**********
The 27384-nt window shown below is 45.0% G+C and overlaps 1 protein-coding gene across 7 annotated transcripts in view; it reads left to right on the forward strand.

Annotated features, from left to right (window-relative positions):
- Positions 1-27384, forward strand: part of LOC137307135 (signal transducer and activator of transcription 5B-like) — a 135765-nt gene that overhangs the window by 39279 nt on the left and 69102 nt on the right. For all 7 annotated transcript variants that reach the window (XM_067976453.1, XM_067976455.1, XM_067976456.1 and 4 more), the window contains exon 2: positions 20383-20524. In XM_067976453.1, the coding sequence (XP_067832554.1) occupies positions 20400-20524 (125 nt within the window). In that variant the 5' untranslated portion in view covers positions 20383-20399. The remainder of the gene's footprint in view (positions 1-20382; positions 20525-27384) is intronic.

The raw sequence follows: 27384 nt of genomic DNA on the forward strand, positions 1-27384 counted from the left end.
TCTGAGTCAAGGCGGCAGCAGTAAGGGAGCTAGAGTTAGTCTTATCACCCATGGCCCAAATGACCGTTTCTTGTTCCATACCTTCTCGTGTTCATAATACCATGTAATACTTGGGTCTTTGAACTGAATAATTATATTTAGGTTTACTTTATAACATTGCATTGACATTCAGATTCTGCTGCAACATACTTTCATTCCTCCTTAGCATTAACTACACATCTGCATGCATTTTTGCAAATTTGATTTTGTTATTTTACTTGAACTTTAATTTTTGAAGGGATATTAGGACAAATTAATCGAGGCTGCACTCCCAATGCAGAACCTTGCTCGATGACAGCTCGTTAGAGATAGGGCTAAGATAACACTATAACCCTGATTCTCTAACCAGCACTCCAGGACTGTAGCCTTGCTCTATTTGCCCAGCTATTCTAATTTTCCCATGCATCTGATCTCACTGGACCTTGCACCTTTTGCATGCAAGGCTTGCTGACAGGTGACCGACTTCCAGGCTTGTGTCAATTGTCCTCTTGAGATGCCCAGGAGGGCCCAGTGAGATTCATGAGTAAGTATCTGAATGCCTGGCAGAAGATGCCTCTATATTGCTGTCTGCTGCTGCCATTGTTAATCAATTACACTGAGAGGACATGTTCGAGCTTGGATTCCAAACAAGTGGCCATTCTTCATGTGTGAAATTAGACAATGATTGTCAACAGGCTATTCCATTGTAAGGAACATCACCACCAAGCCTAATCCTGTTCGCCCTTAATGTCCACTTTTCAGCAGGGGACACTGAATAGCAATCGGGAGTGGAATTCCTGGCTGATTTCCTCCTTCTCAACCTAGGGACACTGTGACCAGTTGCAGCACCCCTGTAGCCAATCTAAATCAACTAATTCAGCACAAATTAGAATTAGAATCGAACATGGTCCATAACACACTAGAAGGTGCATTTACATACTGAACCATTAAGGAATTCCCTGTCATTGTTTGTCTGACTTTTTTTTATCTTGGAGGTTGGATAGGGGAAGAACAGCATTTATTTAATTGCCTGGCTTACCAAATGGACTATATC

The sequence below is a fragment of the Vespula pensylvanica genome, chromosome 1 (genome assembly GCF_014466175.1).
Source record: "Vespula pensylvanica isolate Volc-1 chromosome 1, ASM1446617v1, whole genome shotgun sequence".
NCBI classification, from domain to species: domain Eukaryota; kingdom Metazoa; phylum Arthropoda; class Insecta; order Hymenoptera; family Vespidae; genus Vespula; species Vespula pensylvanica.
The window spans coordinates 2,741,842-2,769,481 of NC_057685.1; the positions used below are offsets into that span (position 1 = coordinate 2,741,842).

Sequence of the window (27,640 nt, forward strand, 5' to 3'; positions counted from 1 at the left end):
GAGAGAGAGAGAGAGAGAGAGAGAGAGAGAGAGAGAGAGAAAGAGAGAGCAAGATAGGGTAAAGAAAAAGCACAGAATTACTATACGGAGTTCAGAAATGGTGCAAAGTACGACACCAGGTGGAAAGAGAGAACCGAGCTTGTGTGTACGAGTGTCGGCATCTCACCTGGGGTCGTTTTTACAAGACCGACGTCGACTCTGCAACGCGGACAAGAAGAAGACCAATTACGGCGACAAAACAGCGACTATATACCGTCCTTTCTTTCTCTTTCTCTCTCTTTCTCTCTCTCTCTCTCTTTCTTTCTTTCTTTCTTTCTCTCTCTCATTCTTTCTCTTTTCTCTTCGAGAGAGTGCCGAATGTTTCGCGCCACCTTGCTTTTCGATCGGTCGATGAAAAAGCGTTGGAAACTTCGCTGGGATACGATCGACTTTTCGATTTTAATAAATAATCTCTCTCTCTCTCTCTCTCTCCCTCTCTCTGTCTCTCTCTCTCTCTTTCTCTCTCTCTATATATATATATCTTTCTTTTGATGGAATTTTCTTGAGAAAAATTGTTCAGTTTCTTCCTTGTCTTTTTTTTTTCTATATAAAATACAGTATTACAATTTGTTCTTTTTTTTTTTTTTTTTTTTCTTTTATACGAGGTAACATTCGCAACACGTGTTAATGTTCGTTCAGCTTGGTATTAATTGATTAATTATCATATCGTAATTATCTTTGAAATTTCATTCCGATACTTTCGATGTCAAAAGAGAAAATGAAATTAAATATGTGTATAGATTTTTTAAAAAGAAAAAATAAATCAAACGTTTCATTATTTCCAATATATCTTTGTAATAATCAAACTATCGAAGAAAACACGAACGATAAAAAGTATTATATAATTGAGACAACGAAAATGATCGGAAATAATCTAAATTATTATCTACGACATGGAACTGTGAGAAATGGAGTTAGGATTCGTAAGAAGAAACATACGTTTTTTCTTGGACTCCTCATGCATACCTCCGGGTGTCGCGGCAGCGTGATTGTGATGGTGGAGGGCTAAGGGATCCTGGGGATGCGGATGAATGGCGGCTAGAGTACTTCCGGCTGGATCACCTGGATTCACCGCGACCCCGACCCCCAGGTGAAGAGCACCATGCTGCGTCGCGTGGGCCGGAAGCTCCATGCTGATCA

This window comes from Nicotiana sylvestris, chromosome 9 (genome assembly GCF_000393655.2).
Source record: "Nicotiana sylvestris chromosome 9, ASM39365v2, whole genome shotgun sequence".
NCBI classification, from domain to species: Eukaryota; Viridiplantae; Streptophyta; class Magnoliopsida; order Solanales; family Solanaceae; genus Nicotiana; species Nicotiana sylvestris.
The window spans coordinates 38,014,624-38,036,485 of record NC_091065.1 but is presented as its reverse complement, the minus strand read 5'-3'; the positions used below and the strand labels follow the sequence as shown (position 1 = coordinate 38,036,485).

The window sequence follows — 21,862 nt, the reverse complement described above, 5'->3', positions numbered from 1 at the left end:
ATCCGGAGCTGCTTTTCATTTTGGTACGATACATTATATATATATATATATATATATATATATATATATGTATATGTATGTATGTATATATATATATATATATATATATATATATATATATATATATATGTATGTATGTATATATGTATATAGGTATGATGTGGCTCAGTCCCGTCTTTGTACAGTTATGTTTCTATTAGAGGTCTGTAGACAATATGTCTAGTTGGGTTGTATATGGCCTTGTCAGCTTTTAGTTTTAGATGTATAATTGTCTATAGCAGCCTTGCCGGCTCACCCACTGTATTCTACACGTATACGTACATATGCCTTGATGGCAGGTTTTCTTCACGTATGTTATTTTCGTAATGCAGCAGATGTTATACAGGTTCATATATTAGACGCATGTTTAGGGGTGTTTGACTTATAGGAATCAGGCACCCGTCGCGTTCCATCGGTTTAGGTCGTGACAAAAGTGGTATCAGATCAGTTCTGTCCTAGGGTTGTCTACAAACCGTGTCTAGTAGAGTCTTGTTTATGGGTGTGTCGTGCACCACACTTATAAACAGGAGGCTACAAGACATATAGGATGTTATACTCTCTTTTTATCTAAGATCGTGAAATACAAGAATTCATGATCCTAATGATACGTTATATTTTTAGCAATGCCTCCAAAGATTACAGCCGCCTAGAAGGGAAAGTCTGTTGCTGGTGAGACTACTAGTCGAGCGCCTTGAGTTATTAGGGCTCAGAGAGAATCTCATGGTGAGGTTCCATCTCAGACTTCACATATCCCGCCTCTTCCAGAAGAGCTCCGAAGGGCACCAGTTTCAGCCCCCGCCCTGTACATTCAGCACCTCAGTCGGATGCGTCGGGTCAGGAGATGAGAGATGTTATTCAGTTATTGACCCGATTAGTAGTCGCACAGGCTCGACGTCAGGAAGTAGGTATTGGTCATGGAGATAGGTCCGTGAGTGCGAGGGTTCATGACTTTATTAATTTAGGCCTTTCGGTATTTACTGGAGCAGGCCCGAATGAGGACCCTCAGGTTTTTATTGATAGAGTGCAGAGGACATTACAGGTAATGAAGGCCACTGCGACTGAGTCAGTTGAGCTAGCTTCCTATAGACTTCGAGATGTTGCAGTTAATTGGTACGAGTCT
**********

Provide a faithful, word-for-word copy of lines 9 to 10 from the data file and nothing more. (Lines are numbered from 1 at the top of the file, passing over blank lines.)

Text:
The window spans coordinates 2,741,842-2,769,481 of NC_057685.1; the positions used below are offsets into that span (position 1 = coordinate 2,741,842).

Sequence of the window (27,640 nt, forward strand, 5' to 3'; positions counted from 1 at the left end):